Products Wanted:
    0
    Ratings:
    +0
    Can't go wrong for £20.

    All you do is install Dscaler first and the the card and drivers. Dscaler shoudl detect the card and take you through the tuning/setup (you don't need to bother with tuning the channels if using for SKY). Once Dscaler is installed then you can select the input (composite/Svideo etc) and then just play about with the colours, contrast and Brightness until you are happy.

    Should be plenty of info on setting the card up on this forum.
     
  8. mpats1

    mpats1
    Standard Member

    Joined:
    Dec 11, 2002
    Messages:
    15
    Products Owned:
    0
    Products Wanted:
    0
    Trophy Points:
    1
    Location:
    london
    Ratings:
    +0
    Hi guys , im interested in this also... what vidio senders do u reccomend?

    I noticed the digisender does a scart to scart connection wirlessly.. but they also have the UHF aerial convertor:

    http://www.digisender.net/_Europes_No1_Video_Sender_Company.html

    would this be abe to carry the signal into a TV card to view on a monitor?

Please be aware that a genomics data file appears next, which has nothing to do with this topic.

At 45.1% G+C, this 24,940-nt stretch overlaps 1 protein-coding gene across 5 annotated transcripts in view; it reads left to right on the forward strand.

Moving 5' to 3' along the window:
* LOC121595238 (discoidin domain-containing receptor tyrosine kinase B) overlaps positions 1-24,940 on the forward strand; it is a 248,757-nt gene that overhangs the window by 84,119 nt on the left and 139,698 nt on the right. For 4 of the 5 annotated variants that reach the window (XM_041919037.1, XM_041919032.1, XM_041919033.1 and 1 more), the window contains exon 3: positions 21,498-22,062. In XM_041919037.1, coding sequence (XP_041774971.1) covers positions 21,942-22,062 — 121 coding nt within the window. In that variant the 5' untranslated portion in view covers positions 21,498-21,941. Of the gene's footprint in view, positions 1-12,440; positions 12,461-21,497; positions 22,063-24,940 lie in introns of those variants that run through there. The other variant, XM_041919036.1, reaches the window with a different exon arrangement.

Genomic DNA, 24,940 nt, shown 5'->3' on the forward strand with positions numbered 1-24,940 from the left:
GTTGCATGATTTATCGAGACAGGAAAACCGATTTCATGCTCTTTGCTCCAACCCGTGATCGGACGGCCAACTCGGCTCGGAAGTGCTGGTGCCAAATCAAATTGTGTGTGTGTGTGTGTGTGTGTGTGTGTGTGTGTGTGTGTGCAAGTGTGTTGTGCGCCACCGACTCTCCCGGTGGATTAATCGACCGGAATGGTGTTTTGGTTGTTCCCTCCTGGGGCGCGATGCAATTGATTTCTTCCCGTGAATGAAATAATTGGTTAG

Thanks
    Mak.
     
  9. Nick Cartwright

    Nick Cartwright
    Guest

    Products Owned:
    0
    Products Wanted:
    0
    Ratings:
    +0
    I think all senders, even with SCART, only send a composite signal plus stereo. mine has the usual red, white and yellow wires which plug into a scart adaptor. Basically I use the yellow video through the composite of my Video card and use Dscaler to de-interlace the pictue (Dscaler is far superior to the software that comes with the cards.

    It's pretty straight forward. If the scart is hard wired, then a scard femal to 3 RCA lead or adaptor will split the yellow composite chanel which can plug straight in.

    Can't remember my senders make, but it is ok. I mainly use it to feed HTPC and projetor with Sport when I have people round to watch the rugby League.

    Dscaler does a good job of gettign rid of jaggie edges etc normally associated with composite conections.
     

Share This Page

Loading...